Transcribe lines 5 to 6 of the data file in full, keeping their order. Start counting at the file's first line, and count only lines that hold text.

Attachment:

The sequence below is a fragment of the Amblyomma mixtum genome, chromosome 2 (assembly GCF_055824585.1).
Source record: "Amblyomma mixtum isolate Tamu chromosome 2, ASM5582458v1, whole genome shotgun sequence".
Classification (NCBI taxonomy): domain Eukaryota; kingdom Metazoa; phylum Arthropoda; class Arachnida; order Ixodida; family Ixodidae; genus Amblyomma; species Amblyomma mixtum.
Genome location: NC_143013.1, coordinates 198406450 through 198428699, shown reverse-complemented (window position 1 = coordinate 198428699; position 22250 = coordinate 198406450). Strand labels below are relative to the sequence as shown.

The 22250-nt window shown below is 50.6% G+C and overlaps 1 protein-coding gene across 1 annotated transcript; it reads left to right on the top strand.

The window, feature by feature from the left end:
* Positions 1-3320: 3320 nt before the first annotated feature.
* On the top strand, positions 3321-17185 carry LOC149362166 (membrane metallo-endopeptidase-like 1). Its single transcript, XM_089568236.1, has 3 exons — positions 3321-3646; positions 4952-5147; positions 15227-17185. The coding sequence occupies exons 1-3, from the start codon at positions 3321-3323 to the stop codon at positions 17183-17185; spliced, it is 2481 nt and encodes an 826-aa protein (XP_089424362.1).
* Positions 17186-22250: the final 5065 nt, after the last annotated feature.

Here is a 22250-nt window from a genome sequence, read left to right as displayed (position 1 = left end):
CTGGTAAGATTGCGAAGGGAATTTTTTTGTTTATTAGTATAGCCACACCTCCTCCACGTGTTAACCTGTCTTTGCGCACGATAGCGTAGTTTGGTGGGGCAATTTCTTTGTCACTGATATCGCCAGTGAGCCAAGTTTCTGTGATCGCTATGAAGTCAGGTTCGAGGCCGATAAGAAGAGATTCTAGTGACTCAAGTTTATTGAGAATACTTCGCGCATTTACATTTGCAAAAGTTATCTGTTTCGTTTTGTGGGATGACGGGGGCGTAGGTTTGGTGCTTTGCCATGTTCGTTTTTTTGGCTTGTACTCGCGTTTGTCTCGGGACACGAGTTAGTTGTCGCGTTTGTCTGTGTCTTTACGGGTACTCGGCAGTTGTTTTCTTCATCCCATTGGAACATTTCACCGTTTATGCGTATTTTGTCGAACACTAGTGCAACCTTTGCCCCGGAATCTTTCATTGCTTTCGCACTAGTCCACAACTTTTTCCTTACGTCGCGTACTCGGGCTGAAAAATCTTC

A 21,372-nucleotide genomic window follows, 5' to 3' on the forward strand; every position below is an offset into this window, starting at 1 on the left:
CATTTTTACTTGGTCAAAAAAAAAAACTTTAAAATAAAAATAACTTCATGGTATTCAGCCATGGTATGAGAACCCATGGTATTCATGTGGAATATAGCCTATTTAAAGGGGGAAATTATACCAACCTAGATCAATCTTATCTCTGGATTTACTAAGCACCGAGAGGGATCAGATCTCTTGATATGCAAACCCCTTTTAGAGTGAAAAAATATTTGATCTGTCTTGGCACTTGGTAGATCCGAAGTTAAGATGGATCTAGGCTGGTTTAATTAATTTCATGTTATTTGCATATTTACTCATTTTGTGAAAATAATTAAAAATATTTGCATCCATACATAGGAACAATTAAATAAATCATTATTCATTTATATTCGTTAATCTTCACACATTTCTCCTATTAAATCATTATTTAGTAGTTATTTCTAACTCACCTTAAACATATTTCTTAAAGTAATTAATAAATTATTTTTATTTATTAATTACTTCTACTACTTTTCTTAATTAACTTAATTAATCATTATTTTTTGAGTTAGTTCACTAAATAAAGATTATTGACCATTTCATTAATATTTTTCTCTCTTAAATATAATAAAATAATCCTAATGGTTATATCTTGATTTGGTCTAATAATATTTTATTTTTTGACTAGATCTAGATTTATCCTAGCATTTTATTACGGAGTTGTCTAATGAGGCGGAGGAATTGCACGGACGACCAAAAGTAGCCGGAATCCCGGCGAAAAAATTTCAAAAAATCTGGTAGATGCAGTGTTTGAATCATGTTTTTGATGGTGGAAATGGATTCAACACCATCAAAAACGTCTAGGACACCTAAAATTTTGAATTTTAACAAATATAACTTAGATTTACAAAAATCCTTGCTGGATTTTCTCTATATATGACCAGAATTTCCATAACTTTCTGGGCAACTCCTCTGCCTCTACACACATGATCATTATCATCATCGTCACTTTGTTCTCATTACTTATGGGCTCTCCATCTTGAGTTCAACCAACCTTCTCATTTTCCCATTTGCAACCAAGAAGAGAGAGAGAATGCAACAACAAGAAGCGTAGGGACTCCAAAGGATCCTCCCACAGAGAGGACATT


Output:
The 22250-nt window shown below is 50.6% G+C and overlaps 1 protein-coding gene across 1 annotated transcript; it reads left to right on the top strand.

The window, feature by feature from the left end: